How much Radioactivity is entering, has entered, the Pacific Ocean
The initial release of radiation was much greater than the ongoing release of radiation. That is, initially the accident was pretty horrific and released lots of radiation. Since then TEPCO finally admitted there is an ongoing release of radioactive groundwater into the Ocean. Available figures suggest this is adding some radioactive contamination to the Ocean, but not as much as the initial release.
- 16.2 Peta Bq (10^15 Bq) (see True facts about Ocean Radiation and the Fukushima Disaster)
- 20-40 trillion Bq of Tritium released since the disaster where the initial release was 5,000 to 15,000 trillion becquerels of radioactive substances (see Fukushima's radioactive ocean plume due to reach US waters in 2014)
- 0.3 Tera Bq per month (10^12 Bq) which has added another 9.6 Tera Bq of radiation into the sea at most. (see True facts about Ocean Radiation and the Fukushima Disaster)
For some context:
Background radiation levels in the Oceans around the world as measured in 1990 (source http://www.whoi.edu/page.do?pid=83397&tid=3622&cid=94989). The two hotspots are in the Baltic Sea and Black Sea. The Baltic comes from nuclear testing on Nova Zemyla (Russia), and the Black Sea contamination comes from the Chernobyl accident.
Apparently the current releases, ground water escaping into the ocean, is primarily Tritium and Strontium because the Cesium is binding to the ground. (see Fukushima's radioactive ocean plume due to reach US waters in 2014)
How much dilution -> effect elsewhere in the Pacific beyond the Japanese Coast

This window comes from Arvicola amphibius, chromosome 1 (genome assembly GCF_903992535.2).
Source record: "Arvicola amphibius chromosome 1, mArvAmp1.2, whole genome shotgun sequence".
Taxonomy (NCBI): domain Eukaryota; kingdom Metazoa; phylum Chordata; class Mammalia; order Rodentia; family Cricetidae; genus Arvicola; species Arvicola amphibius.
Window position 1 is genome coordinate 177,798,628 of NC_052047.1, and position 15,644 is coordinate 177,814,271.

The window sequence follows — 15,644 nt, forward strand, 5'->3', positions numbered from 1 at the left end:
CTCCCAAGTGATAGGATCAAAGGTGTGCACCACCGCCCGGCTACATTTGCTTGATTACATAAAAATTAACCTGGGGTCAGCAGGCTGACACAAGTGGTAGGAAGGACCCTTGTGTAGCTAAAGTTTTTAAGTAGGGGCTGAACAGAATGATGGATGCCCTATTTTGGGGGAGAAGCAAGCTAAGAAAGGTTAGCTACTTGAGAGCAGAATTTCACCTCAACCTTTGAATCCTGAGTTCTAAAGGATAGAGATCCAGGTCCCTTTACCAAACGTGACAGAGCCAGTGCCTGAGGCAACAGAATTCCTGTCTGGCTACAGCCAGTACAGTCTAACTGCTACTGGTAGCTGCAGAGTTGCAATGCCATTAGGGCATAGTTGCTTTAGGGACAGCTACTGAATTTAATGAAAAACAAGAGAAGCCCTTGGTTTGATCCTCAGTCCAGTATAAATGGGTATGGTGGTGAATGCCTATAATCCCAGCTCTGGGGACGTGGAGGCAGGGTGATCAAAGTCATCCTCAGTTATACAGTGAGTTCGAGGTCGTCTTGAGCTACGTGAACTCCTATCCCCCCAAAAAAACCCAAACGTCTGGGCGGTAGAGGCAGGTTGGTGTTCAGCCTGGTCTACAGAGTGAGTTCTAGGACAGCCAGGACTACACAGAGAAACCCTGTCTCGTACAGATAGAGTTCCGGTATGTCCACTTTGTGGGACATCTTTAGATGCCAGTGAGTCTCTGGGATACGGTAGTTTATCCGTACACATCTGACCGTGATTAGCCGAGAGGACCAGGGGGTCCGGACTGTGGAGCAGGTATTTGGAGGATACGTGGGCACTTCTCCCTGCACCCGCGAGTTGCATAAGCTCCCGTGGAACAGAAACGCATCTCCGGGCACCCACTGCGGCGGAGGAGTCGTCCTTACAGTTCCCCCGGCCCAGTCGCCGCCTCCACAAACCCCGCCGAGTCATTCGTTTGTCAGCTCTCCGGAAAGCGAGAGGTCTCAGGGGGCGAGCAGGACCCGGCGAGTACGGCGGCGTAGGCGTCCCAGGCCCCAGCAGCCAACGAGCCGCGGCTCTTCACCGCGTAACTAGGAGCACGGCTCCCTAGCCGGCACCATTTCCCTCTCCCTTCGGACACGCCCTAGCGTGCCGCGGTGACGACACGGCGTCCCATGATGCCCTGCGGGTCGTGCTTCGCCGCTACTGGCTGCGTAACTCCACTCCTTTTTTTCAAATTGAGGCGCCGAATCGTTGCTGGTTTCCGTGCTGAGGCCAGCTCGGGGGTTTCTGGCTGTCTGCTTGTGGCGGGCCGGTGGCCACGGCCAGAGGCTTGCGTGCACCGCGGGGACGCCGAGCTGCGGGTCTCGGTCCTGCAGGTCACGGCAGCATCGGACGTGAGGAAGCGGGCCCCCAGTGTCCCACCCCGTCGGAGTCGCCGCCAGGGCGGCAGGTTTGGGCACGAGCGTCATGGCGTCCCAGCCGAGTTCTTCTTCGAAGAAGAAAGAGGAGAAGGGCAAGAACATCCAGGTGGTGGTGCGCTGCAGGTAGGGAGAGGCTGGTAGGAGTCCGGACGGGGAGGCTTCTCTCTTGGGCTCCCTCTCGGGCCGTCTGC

The Pacific Ocean is the largest Ocean on this planet. It saw much nuclear bomb testing a few decades ago, and is therefore radiation risks are not unknown here.
Based on models developed by scientists, they believe
- Cs-137 concentration 1-20 Bq / cubic meter of seawater on the West Coast US - 10x the previous levels, or not terribly high (see True facts about Ocean Radiation and the Fukushima Disaster) ... or perhaps a bit more (see Fukushima's radioactive ocean plume due to reach US waters in 2014)
A large portion of the radiation won't even reach the US West Coast, but instead stay in the middle of the Ocean in the North Pacific Gyre (a.k.a. the Great Pacific Garbage Patch). That area is formed by ocean currents that circle the center of the ocean, without interacting much with the rest of the Ocean. (see Fukushima's radioactive ocean plume due to reach US waters in 2014)
How much is "safe"?
I've been looking for information on the health effects of being exposed to radiation. Unfortunately it seems there isn't a direct correlation of NNN Bq's of radiation causes this condition. That's because of the nature of exposure to radiation, and that what's important is how much gets ingested into the body and what gets done afterward.
Radioactivity is a measure of how many atoms are disintegrating over time.
- 1 Becquerel (Bq) = 1 atomic disintegration per second
- 1 Curie (Ci) = 37 Billon atomic disintegrations per second
- Potassium-40 = 71 ten millionths Curies per gram
- Cesium-137 = 88 Curies per gram
- Strontium-90 = 140 Curies per gram
Research done by Dr. Yuri Bandazhevsky, and his colleagues and students, in Belarus during the period 1991 through 1999, correlated whole body radiation levels of 10 to 30 Becquerels per kilogram of whole body weight with abnormal heart rhythms and levels of 50 Becquerels per kilogram of body weight with irreversible damage to the tissues of the heart and other vital organs.